·
Registered
Joined
·
67 Posts
Discussion Starter #5
Thanks all for your input, suggestions and tips! Yes, sorry, the code was a 24, not a 26 (typo). I was measuring the O2 output with a digital multimeter, so I checked it this morning with an analog scope. Once it fully warmed up, I saw pretty choppy waveform on the screen, though it appeared to be fairly uniform, ranging from 0-1V. Also ran a min/max/avg test with my multimeter and it averaged at 0.69V, with 0.95V max and 0.43V min...not sure if that info really helps. The connector on the wire going to the O2 sensor appears to have gotten really hot at some point as the connector's insulation slides right off. Not sure if it's the original or not.

I inspected all the vacuum lines with my vacuum pump and they all hold 25 in Hg without leaking. Checked the two wiring connectors near the throttle body (large circular plug and flat 3-wire plug) and the terminals are clean and connections are tight. Insulation looks fine. I removed the firewall (on both sides of the ground strap..firewall and intake manifold) and engine block ground wires on driver's side rear of the block and polished each connector and their mating surface and covered them with dialectric grease. They all seem to have great continuity.

Checked ignition timing with the CTS disconnected and it jumps between 10 and 12 degrees, everytime it misfires. When I got the car, it had this same misfire, so I changed the usual ignition items like the plugs (Champion), wires (Bosch), cap and rotor, but that didn't seem to help. Speaking of the CTS, I noticed that I can rotate the plastic connector back and forth along with the two terminals...not sure if that's attributing to the problem. I did disconnect the O2 again this morning, once warmed up, but this time the engine started chugging at idle and running really rough...like the choke was on. Thought that was strange since it seemed to run better yesterday with it disconnected. I let it idle for a few minutes and it eventually stalled. Measured the resistance across the CTS and it was 1100 ohms. I reconnected the O2 sensor, started the engine and after a few minutes, the chugging stopped, but the miss returned.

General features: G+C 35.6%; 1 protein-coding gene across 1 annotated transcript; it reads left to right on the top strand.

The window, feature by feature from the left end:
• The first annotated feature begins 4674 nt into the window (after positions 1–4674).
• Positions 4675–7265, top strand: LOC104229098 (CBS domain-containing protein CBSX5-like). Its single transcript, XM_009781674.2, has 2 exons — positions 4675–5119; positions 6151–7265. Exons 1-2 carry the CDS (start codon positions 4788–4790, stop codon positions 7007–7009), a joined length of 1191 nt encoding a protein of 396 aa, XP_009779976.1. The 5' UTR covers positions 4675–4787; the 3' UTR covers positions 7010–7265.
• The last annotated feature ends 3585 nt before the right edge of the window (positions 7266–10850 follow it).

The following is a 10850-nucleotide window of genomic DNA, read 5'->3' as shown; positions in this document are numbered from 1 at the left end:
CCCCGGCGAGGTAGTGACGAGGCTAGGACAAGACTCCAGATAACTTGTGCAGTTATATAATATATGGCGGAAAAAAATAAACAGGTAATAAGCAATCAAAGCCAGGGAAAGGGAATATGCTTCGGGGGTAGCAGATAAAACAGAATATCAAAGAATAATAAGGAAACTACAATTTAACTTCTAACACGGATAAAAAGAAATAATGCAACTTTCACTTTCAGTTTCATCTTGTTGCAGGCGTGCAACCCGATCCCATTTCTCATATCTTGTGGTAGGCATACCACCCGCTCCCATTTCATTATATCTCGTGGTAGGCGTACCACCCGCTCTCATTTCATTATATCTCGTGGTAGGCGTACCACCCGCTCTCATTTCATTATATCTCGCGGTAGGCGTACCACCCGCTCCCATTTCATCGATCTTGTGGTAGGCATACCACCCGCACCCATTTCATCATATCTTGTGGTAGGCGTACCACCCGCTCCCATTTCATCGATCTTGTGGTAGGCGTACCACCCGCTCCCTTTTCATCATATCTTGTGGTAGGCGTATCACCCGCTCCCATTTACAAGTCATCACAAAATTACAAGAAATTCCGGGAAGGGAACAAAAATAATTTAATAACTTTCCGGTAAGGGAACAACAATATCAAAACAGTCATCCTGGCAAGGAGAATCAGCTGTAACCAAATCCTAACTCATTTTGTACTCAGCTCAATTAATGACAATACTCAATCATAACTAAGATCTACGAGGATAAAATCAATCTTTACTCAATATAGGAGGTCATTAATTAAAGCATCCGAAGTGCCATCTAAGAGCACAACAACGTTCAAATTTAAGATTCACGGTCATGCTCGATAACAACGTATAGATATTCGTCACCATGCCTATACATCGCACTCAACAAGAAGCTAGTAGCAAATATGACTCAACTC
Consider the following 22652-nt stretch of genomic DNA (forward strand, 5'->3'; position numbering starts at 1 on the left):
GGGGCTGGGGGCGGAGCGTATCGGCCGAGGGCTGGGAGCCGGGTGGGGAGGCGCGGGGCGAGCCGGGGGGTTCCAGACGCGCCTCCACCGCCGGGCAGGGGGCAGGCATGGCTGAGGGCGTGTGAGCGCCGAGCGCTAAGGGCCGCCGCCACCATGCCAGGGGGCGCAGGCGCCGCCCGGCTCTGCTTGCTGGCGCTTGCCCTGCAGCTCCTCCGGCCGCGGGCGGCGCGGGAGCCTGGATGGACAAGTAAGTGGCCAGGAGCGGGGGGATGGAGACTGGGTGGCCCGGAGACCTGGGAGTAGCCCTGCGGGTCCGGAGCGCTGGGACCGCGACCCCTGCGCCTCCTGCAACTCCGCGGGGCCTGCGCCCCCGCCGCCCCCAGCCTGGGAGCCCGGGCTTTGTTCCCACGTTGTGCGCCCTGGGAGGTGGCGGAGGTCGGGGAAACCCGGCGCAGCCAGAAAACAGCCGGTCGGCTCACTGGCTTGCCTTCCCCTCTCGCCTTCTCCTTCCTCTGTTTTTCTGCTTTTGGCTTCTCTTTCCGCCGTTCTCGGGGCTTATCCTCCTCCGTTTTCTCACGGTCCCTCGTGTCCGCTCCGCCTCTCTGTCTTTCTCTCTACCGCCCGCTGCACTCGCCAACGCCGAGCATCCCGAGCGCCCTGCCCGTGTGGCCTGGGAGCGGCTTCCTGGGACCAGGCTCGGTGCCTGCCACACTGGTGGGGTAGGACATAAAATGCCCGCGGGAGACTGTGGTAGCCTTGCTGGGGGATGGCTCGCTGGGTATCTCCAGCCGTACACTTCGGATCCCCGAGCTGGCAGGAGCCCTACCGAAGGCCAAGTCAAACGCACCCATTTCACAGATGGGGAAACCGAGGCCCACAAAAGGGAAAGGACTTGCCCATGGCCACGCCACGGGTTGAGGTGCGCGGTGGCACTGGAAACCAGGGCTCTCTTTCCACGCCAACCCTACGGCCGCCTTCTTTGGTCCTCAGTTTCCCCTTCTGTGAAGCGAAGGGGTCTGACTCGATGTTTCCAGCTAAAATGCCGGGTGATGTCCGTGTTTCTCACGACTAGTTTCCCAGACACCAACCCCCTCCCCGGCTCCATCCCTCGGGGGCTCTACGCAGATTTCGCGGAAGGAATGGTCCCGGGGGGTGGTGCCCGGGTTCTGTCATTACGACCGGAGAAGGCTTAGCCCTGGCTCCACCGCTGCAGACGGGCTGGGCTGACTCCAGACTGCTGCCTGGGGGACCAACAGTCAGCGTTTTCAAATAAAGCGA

I had thought that maybe there was a problem with the fuel injector, as I was seeing small droplets of fuel beading up on the throttle plate and running off, so I replaced it with a new Mopar (Bosch), part #C3940292. I don't see the droplets anymore, though I can still see fuel running on the throttle plate, but the misfiring symptom remained the same.

Not really sure what else to check at this point. Any ideas? Thanks for reading.
 

·
Super Moderator
Joined
·
31,989 Posts
You should not be able to rotate the CTS connector. Sounds like it's damaged and maybe intermittent. It's in series with the signal from the HEP, so any quirks with the CTS will affect the ignition signal and timing. Try wiggling the connector with it plugged in and engine running and see if you can cause a misfire or other issue.

If the O2 sensor wiring is damaged, I'd change the sensor out.
 

·
Super Moderator
Joined
·
21,368 Posts